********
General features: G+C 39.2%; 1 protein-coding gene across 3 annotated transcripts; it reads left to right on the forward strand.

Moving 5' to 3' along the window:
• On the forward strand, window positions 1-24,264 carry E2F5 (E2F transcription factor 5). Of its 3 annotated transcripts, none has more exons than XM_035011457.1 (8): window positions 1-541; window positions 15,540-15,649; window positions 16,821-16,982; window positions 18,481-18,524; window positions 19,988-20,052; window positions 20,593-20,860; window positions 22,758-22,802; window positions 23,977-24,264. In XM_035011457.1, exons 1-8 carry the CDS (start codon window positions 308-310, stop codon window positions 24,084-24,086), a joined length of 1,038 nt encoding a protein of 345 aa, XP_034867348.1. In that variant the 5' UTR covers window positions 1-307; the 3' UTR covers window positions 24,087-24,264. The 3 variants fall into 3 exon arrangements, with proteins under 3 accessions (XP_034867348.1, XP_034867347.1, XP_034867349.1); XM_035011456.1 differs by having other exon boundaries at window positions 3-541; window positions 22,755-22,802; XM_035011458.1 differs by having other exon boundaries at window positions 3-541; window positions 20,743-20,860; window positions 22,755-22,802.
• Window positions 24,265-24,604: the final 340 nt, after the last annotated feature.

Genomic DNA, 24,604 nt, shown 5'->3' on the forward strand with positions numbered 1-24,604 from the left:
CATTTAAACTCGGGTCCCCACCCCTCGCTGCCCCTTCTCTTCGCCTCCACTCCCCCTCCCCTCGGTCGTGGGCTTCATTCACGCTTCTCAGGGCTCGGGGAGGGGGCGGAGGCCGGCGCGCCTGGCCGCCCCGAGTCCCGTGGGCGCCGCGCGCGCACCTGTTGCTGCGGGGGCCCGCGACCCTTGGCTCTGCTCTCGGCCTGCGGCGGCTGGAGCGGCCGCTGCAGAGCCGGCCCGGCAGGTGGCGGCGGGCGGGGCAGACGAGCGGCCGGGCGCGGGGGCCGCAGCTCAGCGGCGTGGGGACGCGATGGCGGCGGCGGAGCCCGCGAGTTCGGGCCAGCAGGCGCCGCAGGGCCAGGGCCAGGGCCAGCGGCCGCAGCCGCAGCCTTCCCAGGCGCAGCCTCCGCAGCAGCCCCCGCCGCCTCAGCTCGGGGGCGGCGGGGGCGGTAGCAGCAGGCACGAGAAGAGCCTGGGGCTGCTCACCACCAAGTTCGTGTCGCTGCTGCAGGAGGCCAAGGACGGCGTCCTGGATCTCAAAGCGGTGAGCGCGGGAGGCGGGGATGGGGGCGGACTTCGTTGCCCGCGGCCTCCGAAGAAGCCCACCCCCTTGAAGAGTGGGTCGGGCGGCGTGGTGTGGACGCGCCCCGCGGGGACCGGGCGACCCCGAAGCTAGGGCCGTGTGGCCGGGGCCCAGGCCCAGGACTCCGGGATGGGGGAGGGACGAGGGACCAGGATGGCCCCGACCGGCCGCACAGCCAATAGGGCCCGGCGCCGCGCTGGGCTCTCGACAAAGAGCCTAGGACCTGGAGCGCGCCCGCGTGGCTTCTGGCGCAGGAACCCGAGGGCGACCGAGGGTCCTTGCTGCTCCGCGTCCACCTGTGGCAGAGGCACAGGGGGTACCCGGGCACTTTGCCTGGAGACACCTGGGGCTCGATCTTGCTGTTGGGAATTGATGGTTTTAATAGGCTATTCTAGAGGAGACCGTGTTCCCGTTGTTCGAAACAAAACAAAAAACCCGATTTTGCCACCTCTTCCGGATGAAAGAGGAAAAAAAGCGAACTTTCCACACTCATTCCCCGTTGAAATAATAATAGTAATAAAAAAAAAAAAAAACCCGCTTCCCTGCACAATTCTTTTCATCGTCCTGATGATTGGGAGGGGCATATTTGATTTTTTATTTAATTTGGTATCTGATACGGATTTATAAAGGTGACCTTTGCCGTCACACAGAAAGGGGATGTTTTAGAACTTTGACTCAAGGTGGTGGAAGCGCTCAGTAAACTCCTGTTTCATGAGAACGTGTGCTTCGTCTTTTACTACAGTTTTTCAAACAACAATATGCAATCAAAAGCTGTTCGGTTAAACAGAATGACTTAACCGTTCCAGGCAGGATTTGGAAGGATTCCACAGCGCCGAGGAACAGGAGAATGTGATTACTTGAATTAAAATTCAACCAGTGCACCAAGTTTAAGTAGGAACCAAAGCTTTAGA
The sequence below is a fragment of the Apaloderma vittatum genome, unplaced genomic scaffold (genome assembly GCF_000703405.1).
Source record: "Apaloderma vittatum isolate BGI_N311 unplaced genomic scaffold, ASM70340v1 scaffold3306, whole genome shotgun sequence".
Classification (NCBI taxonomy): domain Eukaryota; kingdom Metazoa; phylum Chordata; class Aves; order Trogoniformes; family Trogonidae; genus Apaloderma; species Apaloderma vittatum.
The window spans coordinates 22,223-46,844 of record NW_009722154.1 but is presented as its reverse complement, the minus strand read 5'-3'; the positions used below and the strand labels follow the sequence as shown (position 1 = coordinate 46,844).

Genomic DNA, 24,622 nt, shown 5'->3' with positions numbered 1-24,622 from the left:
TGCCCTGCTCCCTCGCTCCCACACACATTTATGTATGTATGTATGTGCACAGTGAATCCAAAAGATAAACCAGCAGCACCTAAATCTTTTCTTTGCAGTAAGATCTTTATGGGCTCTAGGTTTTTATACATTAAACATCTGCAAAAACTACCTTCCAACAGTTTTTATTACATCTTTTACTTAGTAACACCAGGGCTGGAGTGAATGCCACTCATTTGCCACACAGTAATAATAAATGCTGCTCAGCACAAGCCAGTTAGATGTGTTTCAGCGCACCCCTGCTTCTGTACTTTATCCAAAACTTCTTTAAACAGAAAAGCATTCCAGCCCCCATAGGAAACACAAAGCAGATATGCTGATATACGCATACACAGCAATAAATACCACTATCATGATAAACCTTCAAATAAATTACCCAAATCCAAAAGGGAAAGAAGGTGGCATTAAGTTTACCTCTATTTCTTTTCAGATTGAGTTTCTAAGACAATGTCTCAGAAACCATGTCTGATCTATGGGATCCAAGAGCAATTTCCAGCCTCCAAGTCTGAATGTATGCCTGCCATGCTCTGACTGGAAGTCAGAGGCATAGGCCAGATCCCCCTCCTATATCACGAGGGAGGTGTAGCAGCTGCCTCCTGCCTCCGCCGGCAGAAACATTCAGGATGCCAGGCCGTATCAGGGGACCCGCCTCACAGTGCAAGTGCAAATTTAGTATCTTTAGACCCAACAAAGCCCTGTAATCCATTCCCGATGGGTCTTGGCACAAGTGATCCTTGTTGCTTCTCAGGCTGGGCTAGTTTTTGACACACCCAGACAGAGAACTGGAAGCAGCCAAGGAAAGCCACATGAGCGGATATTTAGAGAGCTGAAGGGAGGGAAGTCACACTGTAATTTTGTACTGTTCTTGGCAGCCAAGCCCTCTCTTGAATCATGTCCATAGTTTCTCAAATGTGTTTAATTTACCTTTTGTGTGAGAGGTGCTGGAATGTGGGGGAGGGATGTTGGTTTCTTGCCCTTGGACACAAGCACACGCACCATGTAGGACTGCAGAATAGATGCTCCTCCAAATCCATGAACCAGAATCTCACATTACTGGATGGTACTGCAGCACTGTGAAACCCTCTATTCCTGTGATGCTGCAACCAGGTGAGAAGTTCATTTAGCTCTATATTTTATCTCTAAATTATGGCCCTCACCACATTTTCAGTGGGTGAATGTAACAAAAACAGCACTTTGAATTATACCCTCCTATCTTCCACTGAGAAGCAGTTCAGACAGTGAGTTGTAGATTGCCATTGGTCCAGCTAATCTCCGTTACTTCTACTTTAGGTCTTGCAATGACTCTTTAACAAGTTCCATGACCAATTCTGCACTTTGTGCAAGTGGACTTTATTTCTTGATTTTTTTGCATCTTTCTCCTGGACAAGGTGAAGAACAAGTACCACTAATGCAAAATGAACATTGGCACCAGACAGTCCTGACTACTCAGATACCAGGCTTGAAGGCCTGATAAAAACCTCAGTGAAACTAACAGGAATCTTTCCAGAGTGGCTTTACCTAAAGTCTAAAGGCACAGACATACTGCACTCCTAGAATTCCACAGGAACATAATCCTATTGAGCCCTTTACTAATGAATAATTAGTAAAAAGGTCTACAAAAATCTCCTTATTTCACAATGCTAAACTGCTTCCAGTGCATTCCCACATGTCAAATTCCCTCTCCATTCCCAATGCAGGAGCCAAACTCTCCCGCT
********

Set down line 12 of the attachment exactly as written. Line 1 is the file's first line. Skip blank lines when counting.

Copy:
TGCCCTGCTCCCTCGCTCCCACACACATTTATGTATGTATGTATGTGCACAGTGAATCCAAAAGATAAACCAGCAGCACCTAAATCTTTTCTTTGCAGTAAGATCTTTATGGGCTCTAGGTTTTTATACATTAAACATCTGCAAAAACTACCTTCCAACAGTTTTTATTACATCTTTTACTTAGTAACACCAGGGCTGGAGTGAATGCCACTCATTTGCCACACAGTAATAATAAATGCTGCTCAGCACAAGCCAGTTAGATGTGTTTCAGCGCACCCCTGCTTCTGTACTTTATCCAAAACTTCTTTAAACAGAAAAGCATTCCAGCCCCCATAGGAAACACAAAGCAGATATGCTGATATACGCATACACAGCAATAAATACCACTATCATGATAAACCTTCAAATAAATTACCCAAATCCAAAAGGGAAAGAAGGTGGCATTAAGTTTACCTCTATTTCTTTTCAGATTGAGTTTCTAAGACAATGTCTCAGAAACCATGTCTGATCTATGGGATCCAAGAGCAATTTCCAGCCTCCAAGTCTGAATGTATGCCTGCCATGCTCTGACTGGAAGTCAGAGGCATAGGCCAGATCCCCCTCCTATATCACGAGGGAGGTGTAGCAGCTGCCTCCTGCCTCCGCCGGCAGAAACATTCAGGATGCCAGGCCGTATCAGGGGACCCGCCTCACAGTGCAAGTGCAAATTTAGTATCTTTAGACCCAACAAAGCCCTGTAATCCATTCCCGATGGGTCTTGGCACAAGTGATCCTTGTTGCTTCTCAGGCTGGGCTAGTTTTTGACACACCCAGACAGAGAACTGGAAGCAGCCAAGGAAAGCCACATGAGCGGATATTTAGAGAGCTGAAGGGAGGGAAGTCACACTGTAATTTTGTACTGTTCTTGGCAGCCAAGCCCTCTCTTGAATCATGTCCATAGTTTCTCAAATGTGTTTAATTTACCTTTTGTGTGAGAGGTGCTGGAATGTGGGGGAGGGATGTTGGTTTCTTGCCCTTGGACACAAGCACACGCACCATGTAGGACTGCAGAATAGATGCTCCTCCAAATCCATGAACCAGAATCTCACATTACTGGATGGTACTGCAGCACTGTGAAACCCTCTATTCCTGTGATGCTGCAACCAGGTGAGAAGTTCATTTAGCTCTATATTTTATCTCTAAATTATGGCCCTCACCACATTTTCAGTGGGTGAATGTAACAAAAACAGCACTTTGAATTATACCCTCCTATCTTCCACTGAGAAGCAGTTCAGACAGTGAGTTGTAGATTGCCATTGGTCCAGCTAATCTCCGTTACTTCTACTTTAGGTCTTGCAATGACTCTTTAACAAGTTCCATGACCAATTCTGCACTTTGTGCAAGTGGACTTTATTTCTTGATTTTTTTGCATCTTTCTCCTGGACAAGGTGAAGAACAAGTACCACTAATGCAAAATGAACATTGGCACCAGACAGTCCTGACTACTCAGATACCAGGCTTGAAGGCCTGATAAAAACCTCAGTGAAACTAACAGGAATCTTTCCAGAGTGGCTTTACCTAAAGTCTAAAGGCACAGACATACTGCACTCCTAGAATTCCACAGGAACATAATCCTATTGAGCCCTTTACTAATGAATAATTAGTAAAAAGGTCTACAAAAATCTCCTTATTTCACAATGCTAAACTGCTTCCAGTGCATTCCCACATGTCAAATTCCCTCTCCATTCCCAATGCAGGAGCCAAACTCTCCCGCT